Drink drivers face second licence exam
26 January 2004 , AMSTERDAM — A majority of MPs believe that motorists who are convicted twice of drink driving and temporarily lose their licence by order of judge must complete a driving test before being allowed back on the road.
26 January 2004
AMSTERDAM — A majority of MPs believe that motorists who are convicted twice of drink driving and temporarily lose their licence by order of judge must complete a driving test before being allowed back on the road.
Government party Christian Democrat CDA and main opposition party Labour PvdA are in favour of plans to get tougher on drink drivers. Together they can command a majority with 86 seats in the 150-seat Dutch Parliament.
Labour MP Aleid Wolfsen estimates that 45,000 motorists are caught drink driving each year and is determined to reduce that figure, claiming that present sentencing regulations are not tough enough, an NOS news report said.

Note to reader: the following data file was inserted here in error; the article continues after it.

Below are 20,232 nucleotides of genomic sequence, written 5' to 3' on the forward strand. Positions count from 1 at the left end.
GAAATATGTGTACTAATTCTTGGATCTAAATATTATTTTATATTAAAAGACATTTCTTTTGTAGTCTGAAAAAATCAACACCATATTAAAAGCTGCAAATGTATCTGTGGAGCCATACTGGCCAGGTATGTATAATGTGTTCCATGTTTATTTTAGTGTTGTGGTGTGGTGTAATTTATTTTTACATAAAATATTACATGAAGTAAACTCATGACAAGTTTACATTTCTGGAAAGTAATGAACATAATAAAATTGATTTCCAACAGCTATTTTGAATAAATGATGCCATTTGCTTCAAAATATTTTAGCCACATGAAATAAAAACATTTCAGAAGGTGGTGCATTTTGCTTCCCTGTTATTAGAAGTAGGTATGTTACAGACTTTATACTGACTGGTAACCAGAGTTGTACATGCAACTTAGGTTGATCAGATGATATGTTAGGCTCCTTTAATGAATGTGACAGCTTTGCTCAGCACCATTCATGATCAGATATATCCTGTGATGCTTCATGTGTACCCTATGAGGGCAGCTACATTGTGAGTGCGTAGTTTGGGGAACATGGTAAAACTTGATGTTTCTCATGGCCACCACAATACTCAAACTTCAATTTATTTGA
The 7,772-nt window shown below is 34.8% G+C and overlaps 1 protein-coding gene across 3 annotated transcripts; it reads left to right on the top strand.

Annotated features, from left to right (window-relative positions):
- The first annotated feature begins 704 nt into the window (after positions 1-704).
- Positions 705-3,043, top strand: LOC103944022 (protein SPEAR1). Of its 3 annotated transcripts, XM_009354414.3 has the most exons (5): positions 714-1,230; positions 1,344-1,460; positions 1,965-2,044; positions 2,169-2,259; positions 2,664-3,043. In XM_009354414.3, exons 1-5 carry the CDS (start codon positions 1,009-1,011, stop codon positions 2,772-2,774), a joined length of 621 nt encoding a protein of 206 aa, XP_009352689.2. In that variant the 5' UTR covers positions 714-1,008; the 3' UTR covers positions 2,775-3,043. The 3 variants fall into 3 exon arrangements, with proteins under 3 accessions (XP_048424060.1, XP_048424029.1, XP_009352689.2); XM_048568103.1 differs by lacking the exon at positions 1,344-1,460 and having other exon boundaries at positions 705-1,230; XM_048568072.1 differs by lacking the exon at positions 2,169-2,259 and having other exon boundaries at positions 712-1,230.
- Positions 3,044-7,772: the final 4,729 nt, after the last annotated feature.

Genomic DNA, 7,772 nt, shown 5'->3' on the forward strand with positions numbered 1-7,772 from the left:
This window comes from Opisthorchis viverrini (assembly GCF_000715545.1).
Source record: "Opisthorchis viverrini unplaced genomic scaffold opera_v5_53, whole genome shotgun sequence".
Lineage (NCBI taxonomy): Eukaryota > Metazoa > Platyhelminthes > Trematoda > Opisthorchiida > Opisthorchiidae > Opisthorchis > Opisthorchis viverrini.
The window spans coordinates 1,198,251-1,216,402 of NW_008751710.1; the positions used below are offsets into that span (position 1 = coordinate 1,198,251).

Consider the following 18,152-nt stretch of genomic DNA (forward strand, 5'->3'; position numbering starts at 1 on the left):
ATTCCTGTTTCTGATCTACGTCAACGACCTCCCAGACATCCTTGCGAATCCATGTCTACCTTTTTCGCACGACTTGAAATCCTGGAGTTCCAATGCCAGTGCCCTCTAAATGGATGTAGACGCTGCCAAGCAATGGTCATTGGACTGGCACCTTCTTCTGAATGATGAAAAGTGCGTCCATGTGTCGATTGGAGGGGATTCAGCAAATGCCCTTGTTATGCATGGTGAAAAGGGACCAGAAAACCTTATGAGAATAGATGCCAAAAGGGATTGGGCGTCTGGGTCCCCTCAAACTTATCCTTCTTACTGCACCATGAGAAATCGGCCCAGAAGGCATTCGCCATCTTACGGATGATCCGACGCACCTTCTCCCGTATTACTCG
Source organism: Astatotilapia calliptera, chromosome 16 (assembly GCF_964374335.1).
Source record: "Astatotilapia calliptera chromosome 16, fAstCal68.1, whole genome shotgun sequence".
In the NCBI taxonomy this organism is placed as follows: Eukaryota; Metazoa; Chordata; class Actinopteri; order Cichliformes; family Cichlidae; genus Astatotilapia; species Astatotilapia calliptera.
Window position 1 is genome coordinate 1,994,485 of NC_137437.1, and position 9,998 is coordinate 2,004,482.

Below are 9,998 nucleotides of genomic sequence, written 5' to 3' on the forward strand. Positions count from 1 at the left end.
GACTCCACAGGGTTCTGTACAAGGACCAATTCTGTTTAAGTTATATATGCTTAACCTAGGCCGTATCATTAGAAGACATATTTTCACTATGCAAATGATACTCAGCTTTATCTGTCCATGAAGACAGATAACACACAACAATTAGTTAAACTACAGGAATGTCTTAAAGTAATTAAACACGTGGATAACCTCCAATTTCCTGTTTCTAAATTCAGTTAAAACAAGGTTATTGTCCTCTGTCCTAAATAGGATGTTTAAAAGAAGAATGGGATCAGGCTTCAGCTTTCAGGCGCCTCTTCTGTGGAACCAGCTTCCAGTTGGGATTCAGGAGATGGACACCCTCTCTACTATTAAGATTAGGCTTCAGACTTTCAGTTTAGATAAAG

Courts can presently impose fines and suspend a motorist's driving licence, but in reality, motorists rarely lose their licence and Wolfsen is demanding that extreme drink drivers be forced to prove their driving skills again.
Presently, the central driving licence bureau CBR may only force motorists to conduct a second exam in cases where mental health questions have been raised, news agency ANP reported on Monday.
The CDA is backing the PvdA proposal, with MP Sybrand van Haersma Buma saying that it appeared to be a good method to prevent people from drink driving.
Christian Democrat MP Marleen de Pater also said Wolfsen's plan could be linked up to an earlier-proposed CDA plan to introduce a demerit system for Dutch driving licence's similar to what is used in Germany.
The system involves docking points from motorists by each breach of regulations, such as driving through a red stop light or causing an accident. Motorists lose their licence and are forced to complete a second exam if they use up all of their points.
Meanwhile, the chairman of traffic organisation 3VO, Jaap van der Doef, also backed Wolfsen's plan, saying it was "music to the ears". He said 1 percent of motorists cause 80 percent of drink driving problems on the nation's roads.
[Copyright Expatica News 2004]
Subject: Dutch news